Friday Wrap-Up

Shabbat Shalom: Friday Wrap-Up (8/7/09)

Back in Sunny South Florida (as if Gainesville did not feel like 120 degrees this past week).  I’ll be down here for a week and change.  I have some business matters to take care of, and the usual standard doctors/dentist visit.  It’s always nice to spend some time with family as well.  The baseball division keeps growing, and we are beginning to prepare ourselves for 2010 and beyond.  We have a brand new Baseball Advising Package that we will be unveiling soon.  I find no reason to keep it hidden.  I continue to have daily discussions with our agents overseas about some of our basketball clients (not all of them are listed on the website).  Just been very busy.  Excited for my final year of law school.  Here are some stories I missed over the past week:



Social Networking

  • Twitter allows sports agents the power to shape their messages exactly how they want it to come across [Breaking News on Twitter].


Sports Law

By Darren Heitner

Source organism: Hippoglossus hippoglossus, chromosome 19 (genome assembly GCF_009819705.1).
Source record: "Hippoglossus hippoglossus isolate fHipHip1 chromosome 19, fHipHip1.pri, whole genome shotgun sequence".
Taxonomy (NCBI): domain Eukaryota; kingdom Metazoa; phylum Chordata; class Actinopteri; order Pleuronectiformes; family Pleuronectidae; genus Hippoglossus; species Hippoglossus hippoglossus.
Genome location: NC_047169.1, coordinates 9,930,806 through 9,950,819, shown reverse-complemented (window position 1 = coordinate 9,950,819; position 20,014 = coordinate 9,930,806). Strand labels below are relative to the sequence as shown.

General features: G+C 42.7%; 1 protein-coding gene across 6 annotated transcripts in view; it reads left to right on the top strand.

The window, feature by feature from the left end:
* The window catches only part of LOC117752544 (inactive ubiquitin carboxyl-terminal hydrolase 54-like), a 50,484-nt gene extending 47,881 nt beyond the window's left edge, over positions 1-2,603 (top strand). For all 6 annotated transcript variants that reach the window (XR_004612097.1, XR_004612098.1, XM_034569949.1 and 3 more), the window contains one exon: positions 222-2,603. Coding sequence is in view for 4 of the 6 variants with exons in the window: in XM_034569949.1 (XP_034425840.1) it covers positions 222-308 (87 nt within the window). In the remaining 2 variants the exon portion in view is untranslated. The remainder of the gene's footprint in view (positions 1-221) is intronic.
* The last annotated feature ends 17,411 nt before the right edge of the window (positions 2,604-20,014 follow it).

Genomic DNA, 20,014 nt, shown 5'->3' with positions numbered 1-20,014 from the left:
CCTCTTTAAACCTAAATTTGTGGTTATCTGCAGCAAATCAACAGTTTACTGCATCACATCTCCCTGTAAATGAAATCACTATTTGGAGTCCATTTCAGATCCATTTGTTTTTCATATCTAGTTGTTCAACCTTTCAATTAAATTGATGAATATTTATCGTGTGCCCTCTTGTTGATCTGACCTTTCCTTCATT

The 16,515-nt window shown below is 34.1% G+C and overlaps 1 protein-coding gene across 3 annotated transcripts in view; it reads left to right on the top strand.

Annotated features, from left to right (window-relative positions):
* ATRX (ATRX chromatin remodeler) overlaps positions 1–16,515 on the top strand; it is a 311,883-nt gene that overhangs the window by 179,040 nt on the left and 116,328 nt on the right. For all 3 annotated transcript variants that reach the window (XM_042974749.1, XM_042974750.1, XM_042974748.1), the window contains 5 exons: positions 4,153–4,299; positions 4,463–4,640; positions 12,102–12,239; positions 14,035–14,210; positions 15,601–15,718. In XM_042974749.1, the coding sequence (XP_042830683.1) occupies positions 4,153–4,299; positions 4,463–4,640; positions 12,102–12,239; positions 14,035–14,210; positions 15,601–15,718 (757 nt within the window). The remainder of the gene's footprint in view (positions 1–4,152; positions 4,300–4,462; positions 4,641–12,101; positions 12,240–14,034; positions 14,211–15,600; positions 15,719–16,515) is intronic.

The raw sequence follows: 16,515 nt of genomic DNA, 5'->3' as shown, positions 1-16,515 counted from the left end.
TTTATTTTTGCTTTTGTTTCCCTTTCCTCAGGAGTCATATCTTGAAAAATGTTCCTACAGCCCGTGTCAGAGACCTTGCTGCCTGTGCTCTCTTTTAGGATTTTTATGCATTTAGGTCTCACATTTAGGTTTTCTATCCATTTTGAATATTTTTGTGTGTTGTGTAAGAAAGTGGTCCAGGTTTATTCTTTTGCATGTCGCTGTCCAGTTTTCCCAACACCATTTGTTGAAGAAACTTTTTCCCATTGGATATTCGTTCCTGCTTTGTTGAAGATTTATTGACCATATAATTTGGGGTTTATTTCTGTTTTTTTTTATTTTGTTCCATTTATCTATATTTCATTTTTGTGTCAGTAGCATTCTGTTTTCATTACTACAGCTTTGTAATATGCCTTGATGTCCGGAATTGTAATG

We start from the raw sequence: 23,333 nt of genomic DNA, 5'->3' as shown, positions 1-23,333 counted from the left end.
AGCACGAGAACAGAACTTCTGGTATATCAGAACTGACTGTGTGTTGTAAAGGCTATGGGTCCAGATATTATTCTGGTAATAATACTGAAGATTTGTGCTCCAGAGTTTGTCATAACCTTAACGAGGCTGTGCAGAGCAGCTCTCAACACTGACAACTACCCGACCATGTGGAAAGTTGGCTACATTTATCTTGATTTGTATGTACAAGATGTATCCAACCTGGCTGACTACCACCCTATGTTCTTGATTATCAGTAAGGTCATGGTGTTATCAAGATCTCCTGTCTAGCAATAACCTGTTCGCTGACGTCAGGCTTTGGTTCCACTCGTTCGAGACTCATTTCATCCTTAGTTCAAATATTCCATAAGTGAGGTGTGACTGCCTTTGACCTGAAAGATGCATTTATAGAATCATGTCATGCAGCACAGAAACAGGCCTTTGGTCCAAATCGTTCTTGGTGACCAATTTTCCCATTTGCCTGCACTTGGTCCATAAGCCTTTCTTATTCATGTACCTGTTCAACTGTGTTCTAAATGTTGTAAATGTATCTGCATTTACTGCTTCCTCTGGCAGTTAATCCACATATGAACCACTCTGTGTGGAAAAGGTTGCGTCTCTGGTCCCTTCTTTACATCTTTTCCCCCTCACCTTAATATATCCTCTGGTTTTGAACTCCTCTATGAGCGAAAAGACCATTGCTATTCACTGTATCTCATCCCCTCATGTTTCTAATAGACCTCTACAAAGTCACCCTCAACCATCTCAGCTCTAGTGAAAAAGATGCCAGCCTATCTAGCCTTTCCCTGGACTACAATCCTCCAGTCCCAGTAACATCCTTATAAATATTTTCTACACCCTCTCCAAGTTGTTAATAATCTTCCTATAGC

Darren Heitner created Sports Agent Blog as a New Year's Resolution on December 31, 2005. Originally titled, "I Want To Be A Sports Agent," the website was founded with the intention of causing Heitner to learn more about the profession that he wanted to join, meet reputable individuals in the space and force himself to stay on top of the latest news and trends.

Heitner now runs Heitner Legal, P.L.L.C., which is a law firm with many practice areas, including sports law and contract law. Heitner has represented numerous athletes and sports agents as legal counsel. He has also served as an Adjunct Professor at Indiana University Bloomington from 2011-2014, where he created and taught a course titled, Sport Agency Management, which included subjects ranging from NCAA regulations to athlete agent certification and the rules governing the profession. Heitner serves as an Adjunct Professor at the University of Florida Levin College of Law, where he teaches a Sports Law class that includes case law surrounding athlete agents and the NCAA rules.